May 2016 Safety Coach: Gym is the Place to Take Out Aggressions, Not the Road

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You hear it almost every day: I’m running late.

In Texas and across America, busy people are always playing a game of catch-up. The game spins out of control when it spills onto roadways and motorists engage in unsafe driving behaviors, including aggressive driving.Angry driver

The National Highway Traffic Safety Administration defines aggressive driving as an act that occurs when “an individual commits a combination of moving traffic offenses so as to endanger other persons or property.”

Aggressive driving is traffic offense. This differs from road rage, which is a criminal offense characterized by willful and wanton disregard for the safety of others. Employers need to recognize both because of the number of collisions that occur every year and how those collisions impact their bottom line.

Continue reading May 2016 Safety Coach: Gym is the Place to Take Out Aggressions, Not the Road


Employers the Driving Force Behind Cell Phone Behavioral Change

Before Toledo-based Owens Corning implemented a cell phone distracted driving policy, the company’s leader conducted a field test.

Deborah Trombley
Deborah Trombley

Chairman and CEO Mike Thaman wanted to know whether enacting such a policy would impact productivity.

“He (Thaman) actually went for 90 days adhering to what would become our policy for all employees – no cell phone use, handheld or hands-free (while driving),” said Owens Corning spokesman Matt Schroder. “That he could do that without it affecting his productivity became a key factor in the messaging to employees during the implementation.”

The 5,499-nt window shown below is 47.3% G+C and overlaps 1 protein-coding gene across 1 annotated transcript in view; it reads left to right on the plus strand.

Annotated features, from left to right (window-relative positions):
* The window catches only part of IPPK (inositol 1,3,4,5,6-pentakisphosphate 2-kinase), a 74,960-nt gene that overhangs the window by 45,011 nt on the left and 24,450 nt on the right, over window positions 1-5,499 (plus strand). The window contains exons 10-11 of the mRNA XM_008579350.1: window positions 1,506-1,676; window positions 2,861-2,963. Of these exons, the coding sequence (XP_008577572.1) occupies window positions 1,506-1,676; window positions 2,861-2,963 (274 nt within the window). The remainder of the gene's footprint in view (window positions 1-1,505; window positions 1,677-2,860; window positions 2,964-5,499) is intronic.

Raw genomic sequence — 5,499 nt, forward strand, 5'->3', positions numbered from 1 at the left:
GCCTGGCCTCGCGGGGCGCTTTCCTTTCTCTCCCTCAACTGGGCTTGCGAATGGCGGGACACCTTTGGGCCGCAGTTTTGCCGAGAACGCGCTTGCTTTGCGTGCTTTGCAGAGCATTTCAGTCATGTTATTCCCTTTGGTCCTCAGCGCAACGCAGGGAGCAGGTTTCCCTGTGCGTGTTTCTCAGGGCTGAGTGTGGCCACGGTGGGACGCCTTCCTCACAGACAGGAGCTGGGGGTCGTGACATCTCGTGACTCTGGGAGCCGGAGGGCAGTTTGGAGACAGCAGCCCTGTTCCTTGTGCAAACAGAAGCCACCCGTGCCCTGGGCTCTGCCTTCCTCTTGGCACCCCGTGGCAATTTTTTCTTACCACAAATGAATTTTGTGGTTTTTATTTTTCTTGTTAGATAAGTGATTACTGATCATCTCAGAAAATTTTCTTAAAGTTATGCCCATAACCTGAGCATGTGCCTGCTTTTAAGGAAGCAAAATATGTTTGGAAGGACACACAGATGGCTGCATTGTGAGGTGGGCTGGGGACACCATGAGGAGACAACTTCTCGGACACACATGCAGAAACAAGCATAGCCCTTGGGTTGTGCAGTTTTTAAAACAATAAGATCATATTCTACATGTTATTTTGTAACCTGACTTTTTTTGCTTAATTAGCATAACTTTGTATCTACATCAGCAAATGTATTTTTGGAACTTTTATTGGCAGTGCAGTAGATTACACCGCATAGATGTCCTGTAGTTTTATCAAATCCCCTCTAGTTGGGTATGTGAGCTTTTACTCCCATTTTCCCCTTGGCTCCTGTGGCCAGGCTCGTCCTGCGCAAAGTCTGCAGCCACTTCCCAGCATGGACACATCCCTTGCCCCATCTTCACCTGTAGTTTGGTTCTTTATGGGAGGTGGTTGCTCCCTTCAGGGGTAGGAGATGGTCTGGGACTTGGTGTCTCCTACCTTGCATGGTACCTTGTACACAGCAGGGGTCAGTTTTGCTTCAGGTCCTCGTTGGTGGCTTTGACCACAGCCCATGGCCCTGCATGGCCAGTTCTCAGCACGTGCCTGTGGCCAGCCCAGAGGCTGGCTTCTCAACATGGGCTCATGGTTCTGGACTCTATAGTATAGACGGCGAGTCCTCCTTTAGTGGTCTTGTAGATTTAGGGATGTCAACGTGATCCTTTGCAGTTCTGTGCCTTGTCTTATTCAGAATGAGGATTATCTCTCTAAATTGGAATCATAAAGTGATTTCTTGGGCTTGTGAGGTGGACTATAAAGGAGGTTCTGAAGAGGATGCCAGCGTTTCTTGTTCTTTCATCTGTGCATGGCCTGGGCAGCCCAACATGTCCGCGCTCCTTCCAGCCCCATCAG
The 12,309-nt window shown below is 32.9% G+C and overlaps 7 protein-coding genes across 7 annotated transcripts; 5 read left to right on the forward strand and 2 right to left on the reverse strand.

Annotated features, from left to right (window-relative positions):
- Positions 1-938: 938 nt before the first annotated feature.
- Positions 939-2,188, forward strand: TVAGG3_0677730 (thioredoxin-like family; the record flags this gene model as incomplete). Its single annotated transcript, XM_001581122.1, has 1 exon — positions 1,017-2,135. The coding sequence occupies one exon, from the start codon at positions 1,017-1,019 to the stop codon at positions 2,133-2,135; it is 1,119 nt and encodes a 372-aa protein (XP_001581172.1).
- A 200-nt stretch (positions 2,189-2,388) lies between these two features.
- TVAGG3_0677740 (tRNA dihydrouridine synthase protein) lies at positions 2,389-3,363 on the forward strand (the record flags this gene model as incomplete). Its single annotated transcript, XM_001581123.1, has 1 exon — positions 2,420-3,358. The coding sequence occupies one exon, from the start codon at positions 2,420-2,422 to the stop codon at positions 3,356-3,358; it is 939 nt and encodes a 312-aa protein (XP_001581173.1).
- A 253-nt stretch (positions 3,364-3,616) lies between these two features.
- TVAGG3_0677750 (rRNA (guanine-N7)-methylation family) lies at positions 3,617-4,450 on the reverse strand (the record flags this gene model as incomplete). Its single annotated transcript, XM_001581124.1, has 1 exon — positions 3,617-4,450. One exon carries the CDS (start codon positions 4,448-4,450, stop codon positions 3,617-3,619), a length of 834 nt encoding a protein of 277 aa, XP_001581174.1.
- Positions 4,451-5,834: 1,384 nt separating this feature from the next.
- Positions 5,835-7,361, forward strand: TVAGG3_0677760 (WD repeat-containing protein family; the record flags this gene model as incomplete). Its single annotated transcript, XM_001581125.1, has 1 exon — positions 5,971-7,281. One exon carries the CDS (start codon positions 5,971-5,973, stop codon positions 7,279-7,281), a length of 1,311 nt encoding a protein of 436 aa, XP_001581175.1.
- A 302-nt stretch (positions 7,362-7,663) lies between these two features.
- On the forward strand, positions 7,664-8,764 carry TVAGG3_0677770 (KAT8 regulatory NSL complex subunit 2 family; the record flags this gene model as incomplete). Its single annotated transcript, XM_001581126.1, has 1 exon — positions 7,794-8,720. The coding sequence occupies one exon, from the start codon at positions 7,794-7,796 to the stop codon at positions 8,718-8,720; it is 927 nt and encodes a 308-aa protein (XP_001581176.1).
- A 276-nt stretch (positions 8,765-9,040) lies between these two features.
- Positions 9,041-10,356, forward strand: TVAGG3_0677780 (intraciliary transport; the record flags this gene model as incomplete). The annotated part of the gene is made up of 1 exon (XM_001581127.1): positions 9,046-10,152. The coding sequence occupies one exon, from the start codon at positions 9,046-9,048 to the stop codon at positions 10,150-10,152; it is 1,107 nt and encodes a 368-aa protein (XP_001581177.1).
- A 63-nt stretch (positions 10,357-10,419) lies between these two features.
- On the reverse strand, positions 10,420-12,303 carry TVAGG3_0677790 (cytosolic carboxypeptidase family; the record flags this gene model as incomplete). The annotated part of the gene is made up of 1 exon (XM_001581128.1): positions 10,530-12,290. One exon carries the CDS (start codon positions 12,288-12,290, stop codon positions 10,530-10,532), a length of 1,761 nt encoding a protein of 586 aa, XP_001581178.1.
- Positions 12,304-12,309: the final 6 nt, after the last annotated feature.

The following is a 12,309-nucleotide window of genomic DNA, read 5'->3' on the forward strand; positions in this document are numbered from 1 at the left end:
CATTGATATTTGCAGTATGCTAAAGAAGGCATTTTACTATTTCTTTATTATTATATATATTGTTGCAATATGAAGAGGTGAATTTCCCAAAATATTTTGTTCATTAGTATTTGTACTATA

Schroder’s remarks are highlighted in a case study conducted by the National Safety Council. The study shows how Owens Corning’s safety culture values were advanced by adopting a best-practice cell phone policy. At the same time, no loss in productivity was observed at a manufacturing company with 15,000 employees spread across the globe.

At Owens Corning, teams of employees developed their own objectives to assist in compliance and to ensure workload goals were met. This group effort epitomizes how the best safety companies push toward a vision of zero job injuries regardless of whether employees are stocking shelves or logging countless hours behind the wheel.

Just as employers took the lead in promoting safety belt use among their employees before laws were passed, oil and gas companies started a cell phone ban movement more than 10 years ago. ExxonMobil passed its policy after an extensive review of cell phone distraction research, concluding in 2004 that driving while using cell phones didn’t mesh with its safety culture.

Soon, many more Fortune 500 companies followed suit, forbidding handheld and hands-free devices.

Still, most people today are unaware of the distractions associated with hands-free and voice control features. According to a NSC poll, 80% of Americans believe that hands-free devices are safer than handheld, and 53% believe that voice control features are safe because they’re provided in vehicles. How can people make an educated choice when they don’t know crucial safety information?